As for dear Bertie… he’s a tough nut to crack.

      Problem is, he knows his own mind (if only he’d tell me what that is!) and you are right about him being a ‘safe’ character. He was exactly that in my first draft.

      Once I started revising however, he saw an opportunity to make more of his role and has overstepped the mark a little. I’m sensing that he’s not all too pleased to be playing second fiddle to Cedric and is making life very difficult to me as a result.

      I’ll have to have a long – very long – chat with him and see if we can come to a compromise. Too late in the game now to turn back.
      Thank you 🙂

  2. Also, this happens a lot for me too. I don’t really write fiction but I do pay attention to the psychology of a character and how they would think in a scenario I conjure up every now and then.

    • I’ve put my whiskey plan in action. He seems to be responding, but you never know with him for how long it will last. I will try to wriggle out of him whether him and Lucy had crossed paths. Wouldn’t put it past them either. Mutiny!
      Thank you for your comment. Made me smile and I really needed that just now.

  3. If I can’t get into a character’s head it is because somewhere along the line I betrayed them. I left their favorite gun out, made them kill against the will, or just woke them up to early. Once I find where I mucked up they usually budge just fine.

    • That’s great advice, Nina. I cracked the first part of it yesterday. Bertie complied and I was able to fully rewrite the chapter… or should I say write a new chapter rather. It wasn’t what I had planned, but in Bertie’s own words: It felt right.
      I think his problem with me is that I didn’t want for him to embrace his darker side. I liked him and wanted to keep him in that place, but he’s more complex than I’d given him credit for, and now that I’m letting him act his way rather than mine, things are moving along.
      So your insight seems to have fit like a glove. Thank you 🙂

      • I had the character in my series named Ryan. After the events of the original first book (which is no long in the series unless I am told to write a prequel) he becomes a narcotic abuser and drunk; he actually cleans up a bit in the first book then when shit hits the fan he reverts back to old habits, I planned to kill him off. He was kinda of useless and I needed him to die to pass his power on. Well, I got up to the scene, he does a heroic thing — he should be dead. Nope. Not dead. This happens three or four times during the next two books. The whole time I’m screaming at him ‘You’re bloody useless, die already.’ He refuses and even vanishes a while in the third book, reappearing at his actual demise. Every time this happened it pushed one of the main character’s along, reveled something about them or helped develop their power. He was also pretty humorous. Especially when he had to land, ’cause he wasn’t good at it (in his transformed state he had wings) But he wouldn’t die until he’d made an atonement for his past.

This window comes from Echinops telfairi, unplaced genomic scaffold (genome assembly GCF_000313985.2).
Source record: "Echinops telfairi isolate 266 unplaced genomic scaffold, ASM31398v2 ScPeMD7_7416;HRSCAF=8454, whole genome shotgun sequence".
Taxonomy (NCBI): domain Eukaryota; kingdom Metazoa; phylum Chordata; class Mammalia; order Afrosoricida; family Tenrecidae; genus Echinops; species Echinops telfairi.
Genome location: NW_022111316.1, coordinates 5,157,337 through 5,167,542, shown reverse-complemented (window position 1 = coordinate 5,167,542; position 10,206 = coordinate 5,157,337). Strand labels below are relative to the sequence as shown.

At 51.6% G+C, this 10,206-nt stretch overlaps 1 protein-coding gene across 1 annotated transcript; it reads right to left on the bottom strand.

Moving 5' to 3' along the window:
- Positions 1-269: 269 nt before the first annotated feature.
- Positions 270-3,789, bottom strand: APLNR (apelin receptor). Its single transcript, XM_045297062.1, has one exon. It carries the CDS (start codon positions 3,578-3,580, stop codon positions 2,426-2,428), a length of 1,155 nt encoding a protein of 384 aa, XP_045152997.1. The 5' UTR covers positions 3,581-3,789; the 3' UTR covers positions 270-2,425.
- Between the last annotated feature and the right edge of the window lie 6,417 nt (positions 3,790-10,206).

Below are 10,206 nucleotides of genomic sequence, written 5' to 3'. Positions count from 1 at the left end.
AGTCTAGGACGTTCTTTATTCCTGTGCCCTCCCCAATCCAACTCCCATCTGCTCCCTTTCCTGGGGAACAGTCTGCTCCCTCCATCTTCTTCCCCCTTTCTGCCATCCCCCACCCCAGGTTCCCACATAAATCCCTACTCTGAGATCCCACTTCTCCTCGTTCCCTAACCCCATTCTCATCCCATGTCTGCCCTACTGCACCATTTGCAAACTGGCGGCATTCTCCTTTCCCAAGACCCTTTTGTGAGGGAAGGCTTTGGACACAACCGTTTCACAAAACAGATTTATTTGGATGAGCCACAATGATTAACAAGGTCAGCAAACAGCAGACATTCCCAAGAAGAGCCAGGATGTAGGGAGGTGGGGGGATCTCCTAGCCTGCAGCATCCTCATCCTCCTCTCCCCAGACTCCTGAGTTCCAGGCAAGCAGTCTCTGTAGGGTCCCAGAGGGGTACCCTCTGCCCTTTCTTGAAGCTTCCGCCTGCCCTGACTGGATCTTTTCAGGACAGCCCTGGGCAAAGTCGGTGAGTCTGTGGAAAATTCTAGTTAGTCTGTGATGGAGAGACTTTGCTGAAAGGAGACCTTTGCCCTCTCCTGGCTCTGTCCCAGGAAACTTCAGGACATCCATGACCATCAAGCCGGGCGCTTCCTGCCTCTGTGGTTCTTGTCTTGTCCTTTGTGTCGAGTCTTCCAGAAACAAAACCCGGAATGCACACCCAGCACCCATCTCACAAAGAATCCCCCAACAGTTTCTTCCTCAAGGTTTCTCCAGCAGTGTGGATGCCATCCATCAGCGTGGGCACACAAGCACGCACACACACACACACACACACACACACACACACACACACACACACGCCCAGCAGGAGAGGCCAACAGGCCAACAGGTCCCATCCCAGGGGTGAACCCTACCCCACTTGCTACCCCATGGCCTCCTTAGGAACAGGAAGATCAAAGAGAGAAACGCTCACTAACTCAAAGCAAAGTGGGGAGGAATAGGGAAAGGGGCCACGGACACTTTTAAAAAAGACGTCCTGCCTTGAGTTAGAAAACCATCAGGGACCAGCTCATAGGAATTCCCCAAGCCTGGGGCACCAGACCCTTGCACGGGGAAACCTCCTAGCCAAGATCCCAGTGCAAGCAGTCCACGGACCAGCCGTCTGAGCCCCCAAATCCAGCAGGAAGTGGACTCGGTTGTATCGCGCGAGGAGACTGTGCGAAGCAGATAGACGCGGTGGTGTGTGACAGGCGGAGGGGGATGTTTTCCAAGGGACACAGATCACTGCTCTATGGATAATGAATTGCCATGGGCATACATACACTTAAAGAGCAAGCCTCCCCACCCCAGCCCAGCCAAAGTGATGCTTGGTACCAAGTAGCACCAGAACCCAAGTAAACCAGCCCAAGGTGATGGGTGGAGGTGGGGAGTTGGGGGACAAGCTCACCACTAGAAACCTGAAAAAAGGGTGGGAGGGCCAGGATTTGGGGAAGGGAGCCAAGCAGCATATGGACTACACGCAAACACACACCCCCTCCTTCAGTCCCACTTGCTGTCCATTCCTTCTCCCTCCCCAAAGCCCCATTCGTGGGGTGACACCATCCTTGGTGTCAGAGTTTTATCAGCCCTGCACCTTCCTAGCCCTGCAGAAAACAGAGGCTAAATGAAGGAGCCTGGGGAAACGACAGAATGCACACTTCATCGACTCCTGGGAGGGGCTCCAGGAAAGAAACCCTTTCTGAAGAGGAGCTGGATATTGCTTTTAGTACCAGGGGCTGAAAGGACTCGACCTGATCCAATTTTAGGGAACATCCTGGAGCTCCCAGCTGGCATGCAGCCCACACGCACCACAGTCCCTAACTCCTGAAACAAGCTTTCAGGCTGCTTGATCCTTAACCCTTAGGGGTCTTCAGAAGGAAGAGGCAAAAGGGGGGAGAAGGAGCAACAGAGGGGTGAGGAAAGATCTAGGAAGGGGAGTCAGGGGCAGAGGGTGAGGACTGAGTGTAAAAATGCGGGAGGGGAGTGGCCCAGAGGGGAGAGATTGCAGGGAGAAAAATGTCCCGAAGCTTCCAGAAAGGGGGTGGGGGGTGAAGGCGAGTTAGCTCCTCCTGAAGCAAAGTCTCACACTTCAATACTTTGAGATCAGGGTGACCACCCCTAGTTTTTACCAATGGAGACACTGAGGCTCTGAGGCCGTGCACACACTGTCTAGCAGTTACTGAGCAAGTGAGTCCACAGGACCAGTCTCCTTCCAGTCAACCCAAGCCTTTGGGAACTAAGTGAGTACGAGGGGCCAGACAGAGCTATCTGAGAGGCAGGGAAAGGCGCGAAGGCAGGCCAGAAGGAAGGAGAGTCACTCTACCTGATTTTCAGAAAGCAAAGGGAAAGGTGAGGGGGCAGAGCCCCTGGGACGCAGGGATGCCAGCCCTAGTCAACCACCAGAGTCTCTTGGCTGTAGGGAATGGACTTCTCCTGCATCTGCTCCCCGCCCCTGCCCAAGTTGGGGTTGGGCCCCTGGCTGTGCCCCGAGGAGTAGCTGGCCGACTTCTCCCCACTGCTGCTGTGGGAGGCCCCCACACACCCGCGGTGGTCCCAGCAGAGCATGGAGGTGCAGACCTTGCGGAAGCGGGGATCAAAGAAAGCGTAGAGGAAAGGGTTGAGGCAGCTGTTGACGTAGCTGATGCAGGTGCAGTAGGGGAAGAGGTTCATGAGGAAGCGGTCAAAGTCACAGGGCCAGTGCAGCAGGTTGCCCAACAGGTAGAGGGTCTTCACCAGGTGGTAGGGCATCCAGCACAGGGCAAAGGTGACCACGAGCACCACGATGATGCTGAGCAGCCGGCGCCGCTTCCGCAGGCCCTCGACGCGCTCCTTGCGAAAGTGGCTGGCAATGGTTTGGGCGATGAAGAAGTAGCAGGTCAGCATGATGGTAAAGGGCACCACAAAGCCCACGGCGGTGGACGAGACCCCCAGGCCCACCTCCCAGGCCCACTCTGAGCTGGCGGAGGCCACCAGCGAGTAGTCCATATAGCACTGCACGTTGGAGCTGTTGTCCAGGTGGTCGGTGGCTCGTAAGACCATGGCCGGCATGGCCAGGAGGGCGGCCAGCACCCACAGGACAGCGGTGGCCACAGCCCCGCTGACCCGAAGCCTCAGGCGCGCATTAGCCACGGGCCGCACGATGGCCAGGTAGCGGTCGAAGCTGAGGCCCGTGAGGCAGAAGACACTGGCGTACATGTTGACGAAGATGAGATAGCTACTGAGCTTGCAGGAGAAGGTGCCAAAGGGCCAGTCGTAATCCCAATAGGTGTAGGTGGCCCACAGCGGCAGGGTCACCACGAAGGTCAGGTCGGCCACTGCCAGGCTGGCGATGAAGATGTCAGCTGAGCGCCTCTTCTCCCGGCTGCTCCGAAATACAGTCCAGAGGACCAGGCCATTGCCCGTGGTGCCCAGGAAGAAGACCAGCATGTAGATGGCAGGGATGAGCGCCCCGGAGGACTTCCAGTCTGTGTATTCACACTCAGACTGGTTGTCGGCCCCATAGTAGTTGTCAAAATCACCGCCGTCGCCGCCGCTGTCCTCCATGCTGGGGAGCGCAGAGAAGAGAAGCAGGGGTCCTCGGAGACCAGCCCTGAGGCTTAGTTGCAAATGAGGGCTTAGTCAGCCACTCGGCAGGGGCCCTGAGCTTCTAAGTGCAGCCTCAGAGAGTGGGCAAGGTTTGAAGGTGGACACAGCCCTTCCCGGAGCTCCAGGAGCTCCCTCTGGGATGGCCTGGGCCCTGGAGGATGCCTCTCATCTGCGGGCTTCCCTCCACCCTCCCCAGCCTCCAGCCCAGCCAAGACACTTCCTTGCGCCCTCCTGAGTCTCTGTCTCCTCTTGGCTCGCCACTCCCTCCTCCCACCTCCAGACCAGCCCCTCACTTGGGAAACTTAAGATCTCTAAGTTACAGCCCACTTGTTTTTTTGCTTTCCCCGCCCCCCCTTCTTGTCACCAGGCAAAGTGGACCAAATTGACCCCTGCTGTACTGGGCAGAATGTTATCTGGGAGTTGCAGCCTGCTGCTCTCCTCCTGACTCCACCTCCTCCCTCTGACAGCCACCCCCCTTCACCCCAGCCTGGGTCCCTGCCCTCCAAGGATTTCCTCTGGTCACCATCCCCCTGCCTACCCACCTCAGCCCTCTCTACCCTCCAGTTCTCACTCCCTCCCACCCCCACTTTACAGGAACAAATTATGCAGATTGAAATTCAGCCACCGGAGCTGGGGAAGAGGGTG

• A die hard character then 🙂 They do like to do things their own way, don’t they? Loved reading your story of how Ryan managed to get himself out of being cut off before his time. Very helpful. Thank you.

        >

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  7. A really interesting post, Vic. It made me think… about Jane Fairfax and her role/character There is the plot constraint where she is engaged all along to Frank Churchill and is therefore secretive, but I’d always thought that Emma didn’t like her as she wasn’t animated and friendly to Emma; and was after all (and as Mr Knightly points out) more accomplished than Emma, a superior version of E (and also because Miss Bates goes on about her so inexhaustibly!)
    But you’re right, enigma in characters is all very well but they can’t be too deep or clever for the protagonist (or reader!)

    • Thank you, Lee-Anne. I sympathised with Emma on this, at least in part, but I seem to be drawn to characters like Jane Fairfax. Several of my characters have secrets they are unwilling to disclose. Of course, making sure that the plot will eventually explain their motivations is key, but it does make it hard-going for the protagonist who already has sufficient troubles to deal with 🙂 and I have the added pressure of getting the timing right for when the truth finally comes to light.

      • The heartless villain, who of course has at least one redeeming feature and is able to be ‘reformed’ by something (usually love) It is terribly romantic after all, and I cannot let this character go…

        Just thinking…I suppose in ‘real life’ bad characters possess good traits. Apparently, Hitler liked animals and was a vegetarian because of this (probably a bad example – no redemption there). Hollywood has milked this nice-villain a lot with their successful series, The Sopranos, Dexter and Breaking Bad (none of which I like incidentially)
        🙂

      • You are right, and I think the reason why this character endures is partly due to the challenge. I was watching a series in which they introduced an apparently irredeemable villain. He killed so many people that it was impossible to keep count, treated his family with a mixture of hatred and disdain and had not one friend to his name. But then he falls in love with a young woman. His love is unrequited and yet he does not attempt to coerce her, despite the fact that he had it in his power to do it. Instead he painted her portrait and did anything he could possibly think of to make her care, and I found myself hoping that she would return his affection and … well, save him from himself I suppose.
        Proof once again that it works 🙂
        Thank you, Lee-Anne.